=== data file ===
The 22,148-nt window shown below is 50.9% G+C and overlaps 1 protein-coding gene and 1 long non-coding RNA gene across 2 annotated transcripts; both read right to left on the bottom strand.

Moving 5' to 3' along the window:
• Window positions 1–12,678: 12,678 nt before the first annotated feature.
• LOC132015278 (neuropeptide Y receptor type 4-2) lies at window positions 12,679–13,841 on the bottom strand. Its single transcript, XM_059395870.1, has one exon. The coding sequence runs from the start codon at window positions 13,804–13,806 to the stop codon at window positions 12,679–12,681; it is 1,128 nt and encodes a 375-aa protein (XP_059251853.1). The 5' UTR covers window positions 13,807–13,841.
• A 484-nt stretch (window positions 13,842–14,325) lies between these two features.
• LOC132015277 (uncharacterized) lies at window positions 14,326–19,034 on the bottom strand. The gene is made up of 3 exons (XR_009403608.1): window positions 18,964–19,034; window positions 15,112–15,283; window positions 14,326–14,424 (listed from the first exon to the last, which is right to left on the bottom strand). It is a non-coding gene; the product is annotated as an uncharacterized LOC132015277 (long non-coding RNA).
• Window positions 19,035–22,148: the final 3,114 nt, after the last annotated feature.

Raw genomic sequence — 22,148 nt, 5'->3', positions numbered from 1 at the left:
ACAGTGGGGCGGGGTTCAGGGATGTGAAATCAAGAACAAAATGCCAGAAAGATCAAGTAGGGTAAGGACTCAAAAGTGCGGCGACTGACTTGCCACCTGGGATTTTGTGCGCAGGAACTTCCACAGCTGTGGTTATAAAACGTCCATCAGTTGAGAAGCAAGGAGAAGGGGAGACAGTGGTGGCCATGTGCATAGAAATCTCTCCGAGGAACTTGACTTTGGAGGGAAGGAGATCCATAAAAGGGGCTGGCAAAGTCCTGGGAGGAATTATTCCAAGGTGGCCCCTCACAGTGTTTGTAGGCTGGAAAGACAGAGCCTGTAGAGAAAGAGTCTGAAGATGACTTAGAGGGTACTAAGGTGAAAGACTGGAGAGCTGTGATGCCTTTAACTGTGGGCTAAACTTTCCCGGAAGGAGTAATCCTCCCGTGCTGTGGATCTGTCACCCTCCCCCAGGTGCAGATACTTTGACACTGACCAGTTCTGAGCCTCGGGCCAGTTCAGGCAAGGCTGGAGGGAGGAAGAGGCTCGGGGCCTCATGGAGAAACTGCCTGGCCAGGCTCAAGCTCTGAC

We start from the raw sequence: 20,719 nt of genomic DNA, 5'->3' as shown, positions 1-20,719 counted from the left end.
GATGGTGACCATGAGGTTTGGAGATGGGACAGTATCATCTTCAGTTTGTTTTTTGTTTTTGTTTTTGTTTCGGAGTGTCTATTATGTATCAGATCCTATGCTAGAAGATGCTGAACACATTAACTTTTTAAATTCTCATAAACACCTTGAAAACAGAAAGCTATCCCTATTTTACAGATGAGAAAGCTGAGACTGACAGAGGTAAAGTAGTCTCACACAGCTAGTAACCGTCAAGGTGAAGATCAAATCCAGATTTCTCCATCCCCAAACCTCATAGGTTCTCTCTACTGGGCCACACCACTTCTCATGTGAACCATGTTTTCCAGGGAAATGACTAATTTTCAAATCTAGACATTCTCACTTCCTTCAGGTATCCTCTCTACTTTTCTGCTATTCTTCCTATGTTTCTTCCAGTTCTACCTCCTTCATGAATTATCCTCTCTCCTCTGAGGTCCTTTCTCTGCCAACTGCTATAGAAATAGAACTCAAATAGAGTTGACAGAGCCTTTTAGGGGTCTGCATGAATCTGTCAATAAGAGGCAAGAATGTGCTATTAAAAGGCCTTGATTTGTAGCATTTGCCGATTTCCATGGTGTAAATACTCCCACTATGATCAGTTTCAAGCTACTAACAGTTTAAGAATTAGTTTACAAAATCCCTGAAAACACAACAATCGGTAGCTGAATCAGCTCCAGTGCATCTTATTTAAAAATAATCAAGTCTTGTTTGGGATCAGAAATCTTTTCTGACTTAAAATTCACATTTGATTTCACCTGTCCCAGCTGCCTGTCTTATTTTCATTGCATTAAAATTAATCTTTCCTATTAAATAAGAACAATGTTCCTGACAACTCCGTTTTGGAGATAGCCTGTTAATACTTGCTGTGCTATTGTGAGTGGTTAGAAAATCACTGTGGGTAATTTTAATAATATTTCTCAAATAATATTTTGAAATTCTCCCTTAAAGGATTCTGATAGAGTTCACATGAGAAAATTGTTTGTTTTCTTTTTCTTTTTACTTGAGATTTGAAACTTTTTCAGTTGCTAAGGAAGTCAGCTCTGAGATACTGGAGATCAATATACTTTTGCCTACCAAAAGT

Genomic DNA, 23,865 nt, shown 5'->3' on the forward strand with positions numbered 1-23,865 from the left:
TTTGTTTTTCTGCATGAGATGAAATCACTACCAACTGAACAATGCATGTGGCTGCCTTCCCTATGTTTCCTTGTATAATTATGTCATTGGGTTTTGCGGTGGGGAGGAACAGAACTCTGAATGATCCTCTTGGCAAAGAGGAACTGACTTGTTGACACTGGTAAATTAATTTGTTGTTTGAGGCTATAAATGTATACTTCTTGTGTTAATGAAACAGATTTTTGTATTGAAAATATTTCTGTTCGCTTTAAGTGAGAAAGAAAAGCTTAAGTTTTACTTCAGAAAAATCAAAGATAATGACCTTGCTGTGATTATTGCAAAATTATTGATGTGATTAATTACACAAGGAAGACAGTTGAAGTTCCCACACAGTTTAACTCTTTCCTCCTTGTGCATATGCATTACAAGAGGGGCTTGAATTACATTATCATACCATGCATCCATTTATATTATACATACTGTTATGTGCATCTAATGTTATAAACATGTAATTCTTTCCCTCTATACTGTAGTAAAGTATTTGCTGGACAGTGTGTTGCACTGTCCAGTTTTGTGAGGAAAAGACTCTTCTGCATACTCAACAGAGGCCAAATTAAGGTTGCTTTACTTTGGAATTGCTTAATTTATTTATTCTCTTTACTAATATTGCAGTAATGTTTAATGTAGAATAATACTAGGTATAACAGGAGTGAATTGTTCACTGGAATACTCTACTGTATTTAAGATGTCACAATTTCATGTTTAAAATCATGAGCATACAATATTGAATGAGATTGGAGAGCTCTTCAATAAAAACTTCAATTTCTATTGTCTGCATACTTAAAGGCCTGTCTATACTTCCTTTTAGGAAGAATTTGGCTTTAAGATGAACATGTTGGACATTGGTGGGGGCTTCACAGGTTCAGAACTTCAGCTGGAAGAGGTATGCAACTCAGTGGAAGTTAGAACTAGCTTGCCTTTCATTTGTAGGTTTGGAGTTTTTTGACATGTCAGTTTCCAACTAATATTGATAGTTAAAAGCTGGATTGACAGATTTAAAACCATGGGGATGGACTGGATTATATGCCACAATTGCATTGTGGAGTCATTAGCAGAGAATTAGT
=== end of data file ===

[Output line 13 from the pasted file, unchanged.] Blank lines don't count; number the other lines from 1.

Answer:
TTTGTTTTTCTGCATGAGATGAAATCACTACCAACTGAACAATGCATGTGGCTGCCTTCCCTATGTTTCCTTGTATAATTATGTCATTGGGTTTTGCGGTGGGGAGGAACAGAACTCTGAATGATCCTCTTGGCAAAGAGGAACTGACTTGTTGACACTGGTAAATTAATTTGTTGTTTGAGGCTATAAATGTATACTTCTTGTGTTAATGAAACAGATTTTTGTATTGAAAATATTTCTGTTCGCTTTAAGTGAGAAAGAAAAGCTTAAGTTTTACTTCAGAAAAATCAAAGATAATGACCTTGCTGTGATTATTGCAAAATTATTGATGTGATTAATTACACAAGGAAGACAGTTGAAGTTCCCACACAGTTTAACTCTTTCCTCCTTGTGCATATGCATTACAAGAGGGGCTTGAATTACATTATCATACCATGCATCCATTTATATTATACATACTGTTATGTGCATCTAATGTTATAAACATGTAATTCTTTCCCTCTATACTGTAGTAAAGTATTTGCTGGACAGTGTGTTGCACTGTCCAGTTTTGTGAGGAAAAGACTCTTCTGCATACTCAACAGAGGCCAAATTAAGGTTGCTTTACTTTGGAATTGCTTAATTTATTTATTCTCTTTACTAATATTGCAGTAATGTTTAATGTAGAATAATACTAGGTATAACAGGAGTGAATTGTTCACTGGAATACTCTACTGTATTTAAGATGTCACAATTTCATGTTTAAAATCATGAGCATACAATATTGAATGAGATTGGAGAGCTCTTCAATAAAAACTTCAATTTCTATTGTCTGCATACTTAAAGGCCTGTCTATACTTCCTTTTAGGAAGAATTTGGCTTTAAGATGAACATGTTGGACATTGGTGGGGGCTTCACAGGTTCAGAACTTCAGCTGGAAGAGGTATGCAACTCAGTGGAAGTTAGAACTAGCTTGCCTTTCATTTGTAGGTTTGGAGTTTTTTGACATGTCAGTTTCCAACTAATATTGATAGTTAAAAGCTGGATTGACAGATTTAAAACCATGGGGATGGACTGGATTATATGCCACAATTGCATTGTGGAGTCATTAGCAGAGAATTAGT